The Pakistani political leader Khan Abdul Wali Khan (son of Khan Abdul Ghafar Khan) was asked few years ago by a journalist: “Are you a Pakistani, a Muslim or a Pathan?” Wali Khan replied that he combined all three. The journalist persisted and asked Wali Khan what his primary identity was. Khan responded, “I am a Pakistani for 30 years, a Muslim for 1400 years and a Pathan for 5000 years”. The multiple identities of South Asians, an intrinsic feature of the socio-cultural profile of the region, have made the study of nation-building an exciting and fascinating exercise.
Political scientists use the term state and nation as synonymous and this semantic confusion has caused incalculable harm. The contemporary world consists of states, not nation states. A study of the world’s 132 states in 1971 found that only 12 (9 per cent) could justifiably be called nation states in the sense that the territorial limits were coterminous with the distribution of a particular national group. The comment made by Massimo d’ Azeglio, with special reference to Italy after unification, holds true of most of the South Asian and Southeast Asian countries, “We have made Italy, now we must make Italians.”
Two initial propositions are in order. They can be considered yardsticks for the success of nation-building in multi-ethnic societies. First, the political system should provide sufficient space for minorities to preserve, foster and promote their distinct identities while being an integral part of a united country. Second, a federal polity with entrenched provisions for sharing powers between the Centre and states can lead to softening of secessionist demands.
Two illustrations, one a success story from India and second a tragic narrative from Sri Lanka, both relating to Tamil minority groups, hold important lessons. What is interesting to note are differing political developments and contrasting responses on the questions of ethnicity and nation-building.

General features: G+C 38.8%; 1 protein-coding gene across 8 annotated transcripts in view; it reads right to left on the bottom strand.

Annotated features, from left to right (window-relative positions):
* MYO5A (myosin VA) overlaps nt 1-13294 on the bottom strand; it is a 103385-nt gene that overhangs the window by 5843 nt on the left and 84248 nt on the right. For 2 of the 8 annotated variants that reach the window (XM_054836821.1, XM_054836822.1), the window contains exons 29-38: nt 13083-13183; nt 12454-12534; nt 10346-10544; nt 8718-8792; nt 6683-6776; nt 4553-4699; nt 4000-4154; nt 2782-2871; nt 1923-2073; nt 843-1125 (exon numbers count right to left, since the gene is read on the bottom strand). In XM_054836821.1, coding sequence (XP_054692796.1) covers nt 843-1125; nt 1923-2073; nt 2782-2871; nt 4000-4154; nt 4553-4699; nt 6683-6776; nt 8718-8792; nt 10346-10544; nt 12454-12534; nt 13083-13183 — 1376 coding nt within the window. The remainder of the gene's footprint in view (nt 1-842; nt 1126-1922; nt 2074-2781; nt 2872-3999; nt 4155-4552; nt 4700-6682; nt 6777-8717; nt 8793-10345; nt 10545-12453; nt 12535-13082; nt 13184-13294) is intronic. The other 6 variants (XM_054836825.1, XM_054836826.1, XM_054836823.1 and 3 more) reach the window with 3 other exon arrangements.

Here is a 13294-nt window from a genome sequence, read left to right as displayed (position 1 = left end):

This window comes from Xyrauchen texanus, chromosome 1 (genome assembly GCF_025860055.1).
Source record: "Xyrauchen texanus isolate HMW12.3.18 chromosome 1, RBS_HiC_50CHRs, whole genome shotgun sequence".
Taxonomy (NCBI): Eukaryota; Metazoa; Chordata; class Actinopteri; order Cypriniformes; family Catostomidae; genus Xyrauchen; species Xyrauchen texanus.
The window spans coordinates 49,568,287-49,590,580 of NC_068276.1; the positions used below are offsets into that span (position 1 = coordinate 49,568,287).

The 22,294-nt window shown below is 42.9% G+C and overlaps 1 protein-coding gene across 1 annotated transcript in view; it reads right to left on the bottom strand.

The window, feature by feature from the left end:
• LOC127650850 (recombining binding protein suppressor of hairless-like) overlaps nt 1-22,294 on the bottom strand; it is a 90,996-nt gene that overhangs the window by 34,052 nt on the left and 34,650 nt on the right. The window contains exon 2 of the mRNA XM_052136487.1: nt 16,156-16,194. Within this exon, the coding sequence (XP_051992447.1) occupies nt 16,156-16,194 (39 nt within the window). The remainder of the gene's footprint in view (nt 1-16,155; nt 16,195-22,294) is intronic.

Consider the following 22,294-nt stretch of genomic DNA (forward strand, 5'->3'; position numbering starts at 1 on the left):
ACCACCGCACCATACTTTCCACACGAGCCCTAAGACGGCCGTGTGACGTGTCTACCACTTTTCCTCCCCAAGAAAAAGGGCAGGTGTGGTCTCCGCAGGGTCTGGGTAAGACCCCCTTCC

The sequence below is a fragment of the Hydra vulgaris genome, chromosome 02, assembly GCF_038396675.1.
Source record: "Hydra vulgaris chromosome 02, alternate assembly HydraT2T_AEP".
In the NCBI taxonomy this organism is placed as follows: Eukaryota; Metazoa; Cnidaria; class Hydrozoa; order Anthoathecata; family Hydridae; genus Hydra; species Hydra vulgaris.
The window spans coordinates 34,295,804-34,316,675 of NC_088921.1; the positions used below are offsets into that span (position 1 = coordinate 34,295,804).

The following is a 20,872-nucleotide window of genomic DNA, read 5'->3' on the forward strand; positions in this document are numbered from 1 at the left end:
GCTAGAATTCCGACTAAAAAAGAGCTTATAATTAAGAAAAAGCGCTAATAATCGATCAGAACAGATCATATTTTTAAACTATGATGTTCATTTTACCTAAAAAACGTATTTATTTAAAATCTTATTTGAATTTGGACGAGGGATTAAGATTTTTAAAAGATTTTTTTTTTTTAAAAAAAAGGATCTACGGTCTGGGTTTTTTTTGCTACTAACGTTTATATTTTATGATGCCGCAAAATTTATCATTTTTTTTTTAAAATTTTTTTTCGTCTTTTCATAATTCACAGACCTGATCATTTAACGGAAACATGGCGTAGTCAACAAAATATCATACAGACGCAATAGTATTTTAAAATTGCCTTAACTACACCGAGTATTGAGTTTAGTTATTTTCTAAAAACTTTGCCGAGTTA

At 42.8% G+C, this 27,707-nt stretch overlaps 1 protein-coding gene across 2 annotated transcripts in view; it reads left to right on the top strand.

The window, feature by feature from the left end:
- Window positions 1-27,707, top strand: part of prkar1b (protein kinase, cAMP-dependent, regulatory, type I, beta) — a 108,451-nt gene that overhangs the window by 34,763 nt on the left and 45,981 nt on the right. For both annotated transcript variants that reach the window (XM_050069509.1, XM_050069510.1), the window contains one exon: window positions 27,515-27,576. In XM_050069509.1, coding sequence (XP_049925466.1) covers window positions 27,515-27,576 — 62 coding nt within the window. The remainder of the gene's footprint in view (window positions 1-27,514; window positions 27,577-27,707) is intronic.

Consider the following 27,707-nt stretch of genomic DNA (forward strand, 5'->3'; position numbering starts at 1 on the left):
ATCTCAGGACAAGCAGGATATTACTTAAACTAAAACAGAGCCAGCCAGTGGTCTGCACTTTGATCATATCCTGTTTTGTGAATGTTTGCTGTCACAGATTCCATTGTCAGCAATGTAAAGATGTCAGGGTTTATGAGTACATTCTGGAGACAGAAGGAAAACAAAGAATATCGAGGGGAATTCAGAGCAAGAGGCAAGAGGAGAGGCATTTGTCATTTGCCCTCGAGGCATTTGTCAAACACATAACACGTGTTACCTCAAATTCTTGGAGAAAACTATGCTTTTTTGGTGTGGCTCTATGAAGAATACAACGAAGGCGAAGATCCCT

Scholars working on the Dravidian movement are unanimous in highlighting critical milestones in its growth — the formation of the Justice Party and non-Brahmin movement; Periyar E V Ramaswamy Naicker’s self-respect movement and anti-Hindi agitation; the formation of the Dravida Kazhagam in the mid-40s and the advocacy of the separate state of Dravida Nadu; the formation of the Dravida Munnetra Kazhagam (DMK) under C N Annadurai in 1949; coming to power of the DMK in 1967 elections; and the domination of the DMK and its offshoot All India Anna Dravida Munnetra Kazhagam (AIADMK), founded in 1972, in the politics of Tamil Nadu.
The DMK gradually got domesticated because the Indian political system is resilient and provides sufficient space within which Tamil identity and regional autonomy could be protected and fostered. The change in DMK’s outlook was evident even before Annadurai formally renounced secessionism after the Sino-Indian conflict and the promulgation of the 16th Amendment that proscribed secessionism and required all candidates to uphold the constitution and unity of the country. The DMK/AIADMK stakes in India’s unity were further strengthened when the two regional parties started sharing power in the Centre. A vivid illustration of this political transformation is the spectacle when political leaders, who not so long ago used to burn the national flag and the constitution at every conceivable opportunity, do not have any qualms of conscience while formally unfurling the national flag on Independence and Republic Days.